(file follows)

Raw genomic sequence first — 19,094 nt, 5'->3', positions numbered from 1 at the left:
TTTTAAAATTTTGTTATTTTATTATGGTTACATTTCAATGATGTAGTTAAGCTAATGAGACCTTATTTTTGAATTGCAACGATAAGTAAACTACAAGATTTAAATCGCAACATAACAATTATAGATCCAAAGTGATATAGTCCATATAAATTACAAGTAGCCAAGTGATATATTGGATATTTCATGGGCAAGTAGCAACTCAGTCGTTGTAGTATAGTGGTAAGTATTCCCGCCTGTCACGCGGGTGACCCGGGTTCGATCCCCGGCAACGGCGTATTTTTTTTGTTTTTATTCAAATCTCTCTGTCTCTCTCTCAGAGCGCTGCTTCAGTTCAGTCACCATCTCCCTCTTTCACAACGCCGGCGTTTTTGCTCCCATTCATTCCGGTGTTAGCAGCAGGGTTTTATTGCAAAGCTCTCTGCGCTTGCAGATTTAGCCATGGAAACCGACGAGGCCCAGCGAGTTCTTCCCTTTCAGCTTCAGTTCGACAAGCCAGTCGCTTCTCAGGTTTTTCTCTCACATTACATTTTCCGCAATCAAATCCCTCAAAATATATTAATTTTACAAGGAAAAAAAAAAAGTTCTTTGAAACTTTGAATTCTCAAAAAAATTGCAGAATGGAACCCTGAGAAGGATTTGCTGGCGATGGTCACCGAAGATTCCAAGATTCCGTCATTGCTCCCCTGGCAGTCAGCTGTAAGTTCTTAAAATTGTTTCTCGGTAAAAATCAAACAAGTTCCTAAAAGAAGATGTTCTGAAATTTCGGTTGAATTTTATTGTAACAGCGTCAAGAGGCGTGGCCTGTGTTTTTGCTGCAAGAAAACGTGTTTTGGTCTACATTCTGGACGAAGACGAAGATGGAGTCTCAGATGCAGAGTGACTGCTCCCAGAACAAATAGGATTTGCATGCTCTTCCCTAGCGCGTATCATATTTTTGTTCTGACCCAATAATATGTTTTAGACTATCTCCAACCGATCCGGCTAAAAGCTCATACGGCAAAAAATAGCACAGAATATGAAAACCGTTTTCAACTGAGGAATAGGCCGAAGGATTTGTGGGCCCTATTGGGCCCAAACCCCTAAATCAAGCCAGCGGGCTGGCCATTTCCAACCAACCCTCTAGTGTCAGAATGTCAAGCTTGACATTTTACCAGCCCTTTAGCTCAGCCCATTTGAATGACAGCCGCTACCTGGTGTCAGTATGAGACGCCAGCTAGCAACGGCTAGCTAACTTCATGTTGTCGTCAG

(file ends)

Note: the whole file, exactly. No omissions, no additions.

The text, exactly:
Raw genomic sequence first — 19,094 nt, 5'->3', positions numbered from 1 at the left:
TTTTAAAATTTTGTTATTTTATTATGGTTACATTTCAATGATGTAGTTAAGCTAATGAGACCTTATTTTTGAATTGCAACGATAAGTAAACTACAAGATTTAAATCGCAACATAACAATTATAGATCCAAAGTGATATAGTCCATATAAATTACAAGTAGCCAAGTGATATATTGGATATTTCATGGGCAAGTAGCAACTCAGTCGTTGTAGTATAGTGGTAAGTATTCCCGCCTGTCACGCGGGTGACCCGGGTTCGATCCCCGGCAACGGCGTATTTTTTTTGTTTTTATTCAAATCTCTCTGTCTCTCTCTCAGAGCGCTGCTTCAGTTCAGTCACCATCTCCCTCTTTCACAACGCCGGCGTTTTTGCTCCCATTCATTCCGGTGTTAGCAGCAGGGTTTTATTGCAAAGCTCTCTGCGCTTGCAGATTTAGCCATGGAAACCGACGAGGCCCAGCGAGTTCTTCCCTTTCAGCTTCAGTTCGACAAGCCAGTCGCTTCTCAGGTTTTTCTCTCACATTACATTTTCCGCAATCAAATCCCTCAAAATATATTAATTTTACAAGGAAAAAAAAAAAGTTCTTTGAAACTTTGAATTCTCAAAAAAATTGCAGAATGGAACCCTGAGAAGGATTTGCTGGCGATGGTCACCGAAGATTCCAAGATTCCGTCATTGCTCCCCTGGCAGTCAGCTGTAAGTTCTTAAAATTGTTTCTCGGTAAAAATCAAACAAGTTCCTAAAAGAAGATGTTCTGAAATTTCGGTTGAATTTTATTGTAACAGCGTCAAGAGGCGTGGCCTGTGTTTTTGCTGCAAGAAAACGTGTTTTGGTCTACATTCTGGACGAAGACGAAGATGGAGTCTCAGATGCAGAGTGACTGCTCCCAGAACAAATAGGATTTGCATGCTCTTCCCTAGCGCGTATCATATTTTTGTTCTGACCCAATAATATGTTTTAGACTATCTCCAACCGATCCGGCTAAAAGCTCATACGGCAAAAAATAGCACAGAATATGAAAACCGTTTTCAACTGAGGAATAGGCCGAAGGATTTGTGGGCCCTATTGGGCCCAAACCCCTAAATCAAGCCAGCGGGCTGGCCATTTCCAACCAACCCTCTAGTGTCAGAATGTCAAGCTTGACATTTTACCAGCCCTTTAGCTCAGCCCATTTGAATGACAGCCGCTACCTGGTGTCAGTATGAGACGCCAGCTAGCAACGGCTAGCTAACTTCATGTTGTCGTCAG